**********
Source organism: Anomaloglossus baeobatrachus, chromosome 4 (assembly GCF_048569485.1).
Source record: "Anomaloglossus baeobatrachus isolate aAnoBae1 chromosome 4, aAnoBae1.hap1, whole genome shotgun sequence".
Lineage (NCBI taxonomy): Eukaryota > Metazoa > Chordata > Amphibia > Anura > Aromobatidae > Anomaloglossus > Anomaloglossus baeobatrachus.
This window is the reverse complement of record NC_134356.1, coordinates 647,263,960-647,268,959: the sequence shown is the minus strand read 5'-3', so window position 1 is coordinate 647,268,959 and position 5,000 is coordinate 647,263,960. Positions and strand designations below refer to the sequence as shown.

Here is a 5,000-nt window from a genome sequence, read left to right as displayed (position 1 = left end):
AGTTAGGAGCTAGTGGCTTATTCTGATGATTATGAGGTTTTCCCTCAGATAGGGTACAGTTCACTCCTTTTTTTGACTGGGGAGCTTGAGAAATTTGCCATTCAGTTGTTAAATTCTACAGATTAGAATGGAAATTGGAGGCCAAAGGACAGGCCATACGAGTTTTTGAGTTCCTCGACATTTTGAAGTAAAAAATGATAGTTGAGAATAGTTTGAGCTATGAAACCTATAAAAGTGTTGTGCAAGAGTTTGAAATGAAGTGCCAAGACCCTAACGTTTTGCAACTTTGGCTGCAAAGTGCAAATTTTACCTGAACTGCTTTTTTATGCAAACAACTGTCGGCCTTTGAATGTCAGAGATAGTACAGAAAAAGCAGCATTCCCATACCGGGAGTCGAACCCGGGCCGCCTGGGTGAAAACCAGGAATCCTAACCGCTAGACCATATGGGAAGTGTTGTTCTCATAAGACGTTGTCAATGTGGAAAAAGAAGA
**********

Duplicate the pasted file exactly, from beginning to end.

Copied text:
Source organism: Anomaloglossus baeobatrachus, chromosome 4 (assembly GCF_048569485.1).
Source record: "Anomaloglossus baeobatrachus isolate aAnoBae1 chromosome 4, aAnoBae1.hap1, whole genome shotgun sequence".
Lineage (NCBI taxonomy): Eukaryota > Metazoa > Chordata > Amphibia > Anura > Aromobatidae > Anomaloglossus > Anomaloglossus baeobatrachus.
This window is the reverse complement of record NC_134356.1, coordinates 647,263,960-647,268,959: the sequence shown is the minus strand read 5'-3', so window position 1 is coordinate 647,268,959 and position 5,000 is coordinate 647,263,960. Positions and strand designations below refer to the sequence as shown.

Here is a 5,000-nt window from a genome sequence, read left to right as displayed (position 1 = left end):
AGTTAGGAGCTAGTGGCTTATTCTGATGATTATGAGGTTTTCCCTCAGATAGGGTACAGTTCACTCCTTTTTTTGACTGGGGAGCTTGAGAAATTTGCCATTCAGTTGTTAAATTCTACAGATTAGAATGGAAATTGGAGGCCAAAGGACAGGCCATACGAGTTTTTGAGTTCCTCGACATTTTGAAGTAAAAAATGATAGTTGAGAATAGTTTGAGCTATGAAACCTATAAAAGTGTTGTGCAAGAGTTTGAAATGAAGTGCCAAGACCCTAACGTTTTGCAACTTTGGCTGCAAAGTGCAAATTTTACCTGAACTGCTTTTTTATGCAAACAACTGTCGGCCTTTGAATGTCAGAGATAGTACAGAAAAAGCAGCATTCCCATACCGGGAGTCGAACCCGGGCCGCCTGGGTGAAAACCAGGAATCCTAACCGCTAGACCATATGGGAAGTGTTGTTCTCATAAGACGTTGTCAATGTGGAAAAAGAAGA